- A-Ink was the first ink available for use on computer screens, in fact many computers which were limited to using A-Ink are still in use today. A-Ink was only available in one colour, which was green. This worked out well as computers only came with back screens. The main drawback to A-Ink was that if it was left on the screen too long it would leave a sticky residue inside the screen.
- B-Ink was the second ink available for use on computer screens, like A-Ink, many computers which were limited to using B-Ink are still in use today. B-Ink was available in one of three colours, which were green, amber, and white. Unfortunately B-Ink could only be used with one of the available colours at one time. B-Ink was still prone to leaving a sticky residue inside the screen.
- C-Ink was a short lived version of computer ink as the blue variety tended to run off of the screen, and gum up the keys on the keyboard.
- D-Ink was used almost exclusively in early Macintoshes as it was only visible on black and white television screens.
- E-Ink was an early leap forward in sharpness but was only available in black. This was a drawback when screens were only available in black, but E-Ink has seen a re-insurgence of interest since the invention of E-Mail. E-Ink today is used in tandem with other computer inks when handling plain text, such as in the plain text E-Mail, which is mostly virus free.
- F-Ink is a special ink developed specifically for application in government operated computers. It was actually the first computer ink to come in more than 16,000 consecutive colours, all but 8 of which are shades of gray. F-Ink is very expensive and cumbersome to use, which unfortunately has had a lingering effect on the efficiency of governmental instittutions.
- G-Ink was completely skipped over to honour the untimely death of Al Gore shortly after he invented the internet.
- H-Ink is a little known ink, because it hides by blending into the background until someone rubs it with a cursor.
- I-Ink is a propietary ink available for use only in Apple products. You can discern the use of I-Ink by a device's name. i.e.: iPod iMac, or iRon. While fun, I-Ink has the drawback of reducing those who are given to prolonged exposure into sniveling piles of trendy accessories.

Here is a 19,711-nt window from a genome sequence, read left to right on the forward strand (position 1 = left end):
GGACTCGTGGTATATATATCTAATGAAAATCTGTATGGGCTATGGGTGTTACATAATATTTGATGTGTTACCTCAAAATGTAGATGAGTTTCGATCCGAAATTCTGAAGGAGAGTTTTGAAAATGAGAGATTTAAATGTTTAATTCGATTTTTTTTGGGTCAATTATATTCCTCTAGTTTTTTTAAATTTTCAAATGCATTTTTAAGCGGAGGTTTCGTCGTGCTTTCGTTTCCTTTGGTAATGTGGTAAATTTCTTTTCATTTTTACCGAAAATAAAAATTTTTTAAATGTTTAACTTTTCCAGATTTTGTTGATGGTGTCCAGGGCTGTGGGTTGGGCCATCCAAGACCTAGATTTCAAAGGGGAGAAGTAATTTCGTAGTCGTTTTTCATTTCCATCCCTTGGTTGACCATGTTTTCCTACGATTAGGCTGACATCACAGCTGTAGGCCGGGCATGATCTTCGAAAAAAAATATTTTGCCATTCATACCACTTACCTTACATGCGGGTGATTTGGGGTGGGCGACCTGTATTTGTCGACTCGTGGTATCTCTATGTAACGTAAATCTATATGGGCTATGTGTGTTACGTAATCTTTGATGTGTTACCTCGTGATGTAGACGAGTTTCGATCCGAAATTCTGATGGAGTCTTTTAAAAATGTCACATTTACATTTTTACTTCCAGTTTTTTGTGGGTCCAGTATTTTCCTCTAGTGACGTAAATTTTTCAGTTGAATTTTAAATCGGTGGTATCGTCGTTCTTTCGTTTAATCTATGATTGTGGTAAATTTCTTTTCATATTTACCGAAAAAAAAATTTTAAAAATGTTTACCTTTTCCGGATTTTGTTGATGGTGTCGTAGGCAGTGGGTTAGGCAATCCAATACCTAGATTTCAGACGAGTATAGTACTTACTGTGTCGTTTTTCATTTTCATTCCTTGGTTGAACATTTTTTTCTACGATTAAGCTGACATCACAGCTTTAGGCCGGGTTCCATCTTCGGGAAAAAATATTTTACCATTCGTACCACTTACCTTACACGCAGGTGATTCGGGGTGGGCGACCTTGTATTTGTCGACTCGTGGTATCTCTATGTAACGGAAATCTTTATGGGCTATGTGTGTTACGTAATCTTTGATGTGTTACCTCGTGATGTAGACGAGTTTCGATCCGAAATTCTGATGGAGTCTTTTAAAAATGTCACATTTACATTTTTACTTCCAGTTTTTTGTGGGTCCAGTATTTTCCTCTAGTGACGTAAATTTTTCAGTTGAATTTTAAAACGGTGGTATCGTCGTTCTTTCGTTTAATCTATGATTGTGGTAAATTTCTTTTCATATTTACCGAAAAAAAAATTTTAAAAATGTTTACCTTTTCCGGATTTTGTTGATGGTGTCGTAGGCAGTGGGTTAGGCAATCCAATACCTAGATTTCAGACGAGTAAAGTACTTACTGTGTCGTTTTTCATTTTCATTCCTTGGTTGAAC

- J-Ink isn't used because it's not funny.
- K-Ink is used exclusively in conjunction with porn, because it turns sad lonely women into brazen hussies, and dweebie nerds into rippling man-meat.
- L-Ink See L-Ink.
- M-Ink was very furry and therefore difficult to typeset. It's use was discontinued after the mass auto-defenestration of the entire Manbottle Society in the early naughties, (who to this day claim that rumors of their death were highly exaggerated).
- N-Ink went mad, so they shot him.
- O-Ink was popularised by members of the constabulary as far back as the early 15th century, and is still in common use in courtrooms today.
- P-Ink had a big hit with "go away, come back", until it was revealed that she absolutely zero talent, and small boobs.
- Q-Ink proved so popular with special agents that it was simultaneously banned by the CIA and syndicated by the BBC.
- R-Ink just went round and round until it fell on it's bum.
- S-Ink disappeared without a trace.
- T-Ink was popular in the gay community.
- U-Ink you ink was very popular with insert Link here.
- V-Ink V-ink was was responsible for the assassination of the well known and much Loved Prick (BindI Erwin's) twin Sister
- W-Ink went out of fashion as most users found it too difficult to diddle the mouse with one eye shut.
- X-Ink commonly confused with a crosslink. ???? FIX ME ????.
- Y-Ink was deemed too philosophical and was secretly poisoned by the KGB.
- Z-Ink sadly passed away after a long battle with melanoma.
L-Ink can, when used wisely and appropriately, make a page (whether on the World Wide Wait or on Uncyclopedia) popular, useful and a work to be proud of. L-Ink has even helped people to become either rich or popular, but never both.
L-Ink is most often associated with the practice of attaching something inside of another thing. Because this is a property peculiar to L-Ink it lends itself superbly to use in teh interweb. This practice of putting things inside text has come to be known as linking because people don't like hyphenating words.